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[tied] Re: Origin of Thematic Neuter -om (was: 1sg. -o:)

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  • etherman23
    ... My only issue here is getting from *it to PIE *es. The vocalism makes no sense to me. On the other hand the accusative and genitive plurals are easily
    Message 1 of 720 , Aug 31, 2005
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      --- In cybalist@yahoogroups.com, glen gordon <glengordon01@y...> wrote:
      > Etherman23:
      > > It's weak because *bhi is obviously a particle that
      > > became an inflection in some languages. It seems
      > > more obvious to me that *-e- is a plural (possibly
      > > from an earlier *-i- which would be cognate with
      > > Uralic *-i plural, and/or PAA *-a-).
      > Yes, we seem to be agreeing (aside from the AA
      > comparison). There would have to be a common
      > _oblique_ plural *-i, used in complement with *-it
      > (IE *-es, Tyr *-er, Ur *-t, Alt *-r^) in the strong
      > cases. This plural is an artifact in plural IE
      > pronouns like *wei-.
      > Comparison between Uralic and EA shows that *-i
      > seems to alternate with a plural in *-t and I believe
      > that this is the original pattern from Proto-Steppe.

      My only issue here is getting from *it to PIE *es. The vocalism makes
      no sense to me. On the other hand the accusative and genitive plurals
      are easily derived if we assume they were both derived from the
      accusative singular. The strong case plural is *t so *mt > *ms (by
      lenition) > *ns by assimilation (these last two steps could be
      reversed). In the weak cases the plural is *i. If this became an infix
      then we would have *im > *em (according to my theory of PPIE vowels) >
      *om by Rasmussen's Law.
    • Patrick Ryan
      This is a polite and reasoned response to my criticisms. It is a method of answering criticism we could all seek to emulate. Bravo, Grzegorz. Patrick ... From:
      Message 720 of 720 , Oct 7, 2005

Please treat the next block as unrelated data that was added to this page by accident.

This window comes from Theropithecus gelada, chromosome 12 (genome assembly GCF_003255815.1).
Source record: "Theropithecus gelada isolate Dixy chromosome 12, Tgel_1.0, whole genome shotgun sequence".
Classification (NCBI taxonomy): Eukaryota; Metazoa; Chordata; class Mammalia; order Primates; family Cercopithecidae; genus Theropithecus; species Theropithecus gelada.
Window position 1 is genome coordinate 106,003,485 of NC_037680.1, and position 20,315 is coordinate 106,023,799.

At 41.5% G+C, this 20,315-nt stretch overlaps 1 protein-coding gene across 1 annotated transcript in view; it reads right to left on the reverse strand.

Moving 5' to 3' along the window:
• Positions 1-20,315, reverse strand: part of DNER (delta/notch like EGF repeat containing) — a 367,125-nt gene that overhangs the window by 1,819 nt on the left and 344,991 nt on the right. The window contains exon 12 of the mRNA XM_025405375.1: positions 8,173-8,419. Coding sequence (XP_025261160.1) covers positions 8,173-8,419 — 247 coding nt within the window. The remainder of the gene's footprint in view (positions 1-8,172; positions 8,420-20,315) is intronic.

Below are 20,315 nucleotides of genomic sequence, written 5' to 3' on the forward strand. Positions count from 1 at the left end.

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        This is a polite and reasoned response to my criticisms.

        It is a method of answering criticism we could all seek to emulate.

        Bravo, Grzegorz.


        ----- Original Message -----
        From: "Grzegorz Jagodzinski" <grzegorj2000@...>
        To: <cybalist@yahoogroups.com>
        Sent: Friday, October 07, 2005 2:07 AM
        Subject: Re: Re[4]: [tied] Re: *kap-

        > Patrick Ryan wrote:
        > > ***
        > > Patrick:
        > >
        > > I am going to comment here on the language being used not on the main
        > > argument which is being handled nicely by Grzegorz and Brian.
        > >
        > > Grzegorz, I think you do not understand that implying someone is
        > > "undereducated", as you do here below, is an insult, and an
        > > argumentum ad hominem, even if it be true.
        > Patrick, you would have been right if I had written "you are
        > undereducated".
        > But I had not. "You quote bad sources written by undereducated ones" means
        > not the same. You may term it an attack ad homines if you insist, or
        > better
        > ad personas - but it is not a direct attack towards a person I discuss
        > with.
        > A subtle but important difference.
        > I only stated, and I maintain it, than most linguist (the majority) did
        > not
        > even know what Zipf wrote. They think that he wrote only about statistic
        > classes, and they quote one another in this point to motivate what they
        > think. Only few (the minority) have the consciousness that Zipf formulated
        > a
        > law which deals with probabilities and word length in a text. Which is
        > more,